(gentle music) – I remember my first experience of seeing this amazing production of art that was different than what I had seen and it was such a personal expression by the person making it. They may or may not have had language, they may or may not been
able to communicate with me, but they’re making this work. That’s really a window into their soul. When you ask someone
who’s been disenfranchised their entire life to tell me your story it’s amazing how the door opens. (upbeat violin music) Creative Growth Art Center
is the oldest and largest center for artists with
disabilities in the world. When we were founded, the
idea of disability, then, was so radically different
than what it is now. We didn’t come out of a hospital setting or we didn’t come out of a
vocational training program, we came out of some
artists getting together, in a home in Oakland, putting
paint on a table in the garage and just saying, this is what artists do, and this is how we can
change the social fabric. From those, kind of, humble beginnings, we now serve 162 artists with disabilities in our studio, every week. It’s a very big space. Within that, you’ll find almost
every possible expression of visual art. You’ll see the rug making
area, the wood shop, the ceramic studio, the fashion area, the painting and drawing area and everyone’s working together and everyone can see each other. It’s different than most places and some people don’t believe it. Some people think, like,
you must have doctors and you must have all these other things and how do you deal with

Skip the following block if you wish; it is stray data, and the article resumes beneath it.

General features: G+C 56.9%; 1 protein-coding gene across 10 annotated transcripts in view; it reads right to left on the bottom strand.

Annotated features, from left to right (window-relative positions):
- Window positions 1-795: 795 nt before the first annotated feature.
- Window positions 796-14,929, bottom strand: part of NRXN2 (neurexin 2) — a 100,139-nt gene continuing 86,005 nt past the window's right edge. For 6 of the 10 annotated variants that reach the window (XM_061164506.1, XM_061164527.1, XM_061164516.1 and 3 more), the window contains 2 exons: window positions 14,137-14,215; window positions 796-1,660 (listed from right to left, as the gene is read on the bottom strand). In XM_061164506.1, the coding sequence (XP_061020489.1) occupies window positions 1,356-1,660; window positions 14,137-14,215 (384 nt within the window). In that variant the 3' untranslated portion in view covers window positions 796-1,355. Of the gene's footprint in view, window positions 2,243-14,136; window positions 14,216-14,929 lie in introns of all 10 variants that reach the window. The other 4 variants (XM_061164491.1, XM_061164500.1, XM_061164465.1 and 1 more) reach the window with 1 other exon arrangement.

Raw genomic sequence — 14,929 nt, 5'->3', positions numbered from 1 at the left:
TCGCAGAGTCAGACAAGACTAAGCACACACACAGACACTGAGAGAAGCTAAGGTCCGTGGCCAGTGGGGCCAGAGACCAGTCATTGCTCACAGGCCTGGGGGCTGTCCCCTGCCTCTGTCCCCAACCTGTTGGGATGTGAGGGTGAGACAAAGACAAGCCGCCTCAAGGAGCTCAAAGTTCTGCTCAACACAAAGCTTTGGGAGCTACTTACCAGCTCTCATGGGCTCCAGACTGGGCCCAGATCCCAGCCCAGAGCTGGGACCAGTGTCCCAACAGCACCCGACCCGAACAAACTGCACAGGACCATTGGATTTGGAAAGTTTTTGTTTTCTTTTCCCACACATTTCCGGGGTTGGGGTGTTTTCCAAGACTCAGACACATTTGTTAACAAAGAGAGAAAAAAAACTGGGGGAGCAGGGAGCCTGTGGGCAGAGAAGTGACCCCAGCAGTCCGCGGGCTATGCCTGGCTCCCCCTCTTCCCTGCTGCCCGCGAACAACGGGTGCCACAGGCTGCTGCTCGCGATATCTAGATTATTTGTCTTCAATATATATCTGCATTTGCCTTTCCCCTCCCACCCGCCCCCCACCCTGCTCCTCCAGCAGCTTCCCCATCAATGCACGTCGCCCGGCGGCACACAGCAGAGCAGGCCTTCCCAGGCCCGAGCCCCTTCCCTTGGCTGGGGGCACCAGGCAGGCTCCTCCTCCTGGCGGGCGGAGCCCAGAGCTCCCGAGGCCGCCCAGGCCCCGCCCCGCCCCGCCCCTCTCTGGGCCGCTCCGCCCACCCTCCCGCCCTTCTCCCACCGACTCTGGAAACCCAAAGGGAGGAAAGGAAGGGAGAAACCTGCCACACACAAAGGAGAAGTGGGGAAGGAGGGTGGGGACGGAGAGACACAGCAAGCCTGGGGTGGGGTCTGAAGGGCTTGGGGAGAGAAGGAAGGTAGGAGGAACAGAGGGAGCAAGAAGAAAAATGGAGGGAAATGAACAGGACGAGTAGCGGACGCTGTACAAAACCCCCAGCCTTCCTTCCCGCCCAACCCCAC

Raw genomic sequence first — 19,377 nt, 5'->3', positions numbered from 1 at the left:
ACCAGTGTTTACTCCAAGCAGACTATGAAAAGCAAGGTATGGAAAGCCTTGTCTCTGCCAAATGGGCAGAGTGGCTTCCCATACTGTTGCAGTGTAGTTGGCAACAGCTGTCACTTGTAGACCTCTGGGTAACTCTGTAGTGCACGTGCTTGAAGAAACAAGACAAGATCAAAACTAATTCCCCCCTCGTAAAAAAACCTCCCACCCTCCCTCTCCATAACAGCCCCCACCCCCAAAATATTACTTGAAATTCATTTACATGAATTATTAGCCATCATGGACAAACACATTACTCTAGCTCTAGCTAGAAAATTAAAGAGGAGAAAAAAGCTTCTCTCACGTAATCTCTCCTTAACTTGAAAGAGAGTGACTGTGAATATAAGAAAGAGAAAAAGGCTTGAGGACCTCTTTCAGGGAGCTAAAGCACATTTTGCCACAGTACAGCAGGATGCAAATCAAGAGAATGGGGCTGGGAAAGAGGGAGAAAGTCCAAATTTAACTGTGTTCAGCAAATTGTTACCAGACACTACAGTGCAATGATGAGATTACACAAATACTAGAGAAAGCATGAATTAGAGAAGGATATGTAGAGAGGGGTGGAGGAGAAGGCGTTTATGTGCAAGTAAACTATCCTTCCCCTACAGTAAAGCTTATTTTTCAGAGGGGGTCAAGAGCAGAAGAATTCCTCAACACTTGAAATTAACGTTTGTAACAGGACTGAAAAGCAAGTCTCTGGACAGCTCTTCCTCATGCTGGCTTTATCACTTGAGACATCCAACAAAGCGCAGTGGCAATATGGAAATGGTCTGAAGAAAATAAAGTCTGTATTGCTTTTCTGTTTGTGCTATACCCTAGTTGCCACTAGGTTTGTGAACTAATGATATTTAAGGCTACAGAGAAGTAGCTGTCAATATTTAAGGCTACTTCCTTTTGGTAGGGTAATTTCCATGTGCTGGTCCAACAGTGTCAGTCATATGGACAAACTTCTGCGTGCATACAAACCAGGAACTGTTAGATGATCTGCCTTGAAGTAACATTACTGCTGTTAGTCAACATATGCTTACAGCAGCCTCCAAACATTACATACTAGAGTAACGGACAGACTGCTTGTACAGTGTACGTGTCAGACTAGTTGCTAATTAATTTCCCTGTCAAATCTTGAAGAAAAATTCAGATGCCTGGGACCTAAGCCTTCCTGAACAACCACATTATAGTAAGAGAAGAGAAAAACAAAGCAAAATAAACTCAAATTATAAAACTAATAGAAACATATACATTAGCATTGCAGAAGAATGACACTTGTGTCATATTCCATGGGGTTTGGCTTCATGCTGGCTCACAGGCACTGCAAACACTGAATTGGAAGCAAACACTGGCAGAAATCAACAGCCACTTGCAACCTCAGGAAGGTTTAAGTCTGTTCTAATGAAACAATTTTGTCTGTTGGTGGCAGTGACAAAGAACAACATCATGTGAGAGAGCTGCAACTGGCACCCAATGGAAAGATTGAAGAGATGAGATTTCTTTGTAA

the studio everyday. It’s like, no, you know, art is the common language. And a lot of our folks
don’t verbalize or speak or they speak sign language, but art is the language
that moves us forward. – This is called the
Oil Red Sea Number One. Red is the only color I can see. – [Tom] You look at work of
an artist like Dan Miller, ya know, he’s pretty much non-verbal. His mother tried to encourage him to speak by telling him how to spell
words when he was a boy, every night, and never spoke them until he started to draw them. – A light goes click, click, click. – [Tom] Look at an artist
like Monica Valentine, she takes pins and she takes
sequins and colored beads, and she strings those together on the pin and she puts them into styrofoam forms to form these optically
charged sculptures. When you realize that
Monica has prosthetic eyes and can’t see color or see anything, it moves into this whole other range. We want their own voice,
we want it as pure and personalized as it can be. And 45 years later, it continues to work. How’s that building coming along, Pete? – Slowly.
– It’s looking good. The record of success
that Creative Growth has is phenomenal, it’s off the charts in terms of what an art school or any other, sort of, enterprise would consider to be acceptable. We have three artists with work
in the Museum of Modern Art permanent collection in New York, in the San Francisco Museum
of Modern Art collection. And, this year, we have
the first two people with developmental disabilities, they have work in the Venice Bienalle. The Venice Bienalle is the
most important, prestigious, by invitation-only
exhibition in the world. Their work is sought after. Ya know, a piece is done,
and there’s a waiting list. Rosina, I haven’t even said
hello to you, yet, today. How are you?
– Good. – To be able to work at a place like this is beyond anything I had hoped for. I get to work with
phenomenally talented people, and to see how they
negotiate the day everyday, how they get around obstacles,
how they continue to say yes, when everyone is telling them no, that’s an amazing thing. That’s a life lesson I get
reminded of every single day. (gentle music)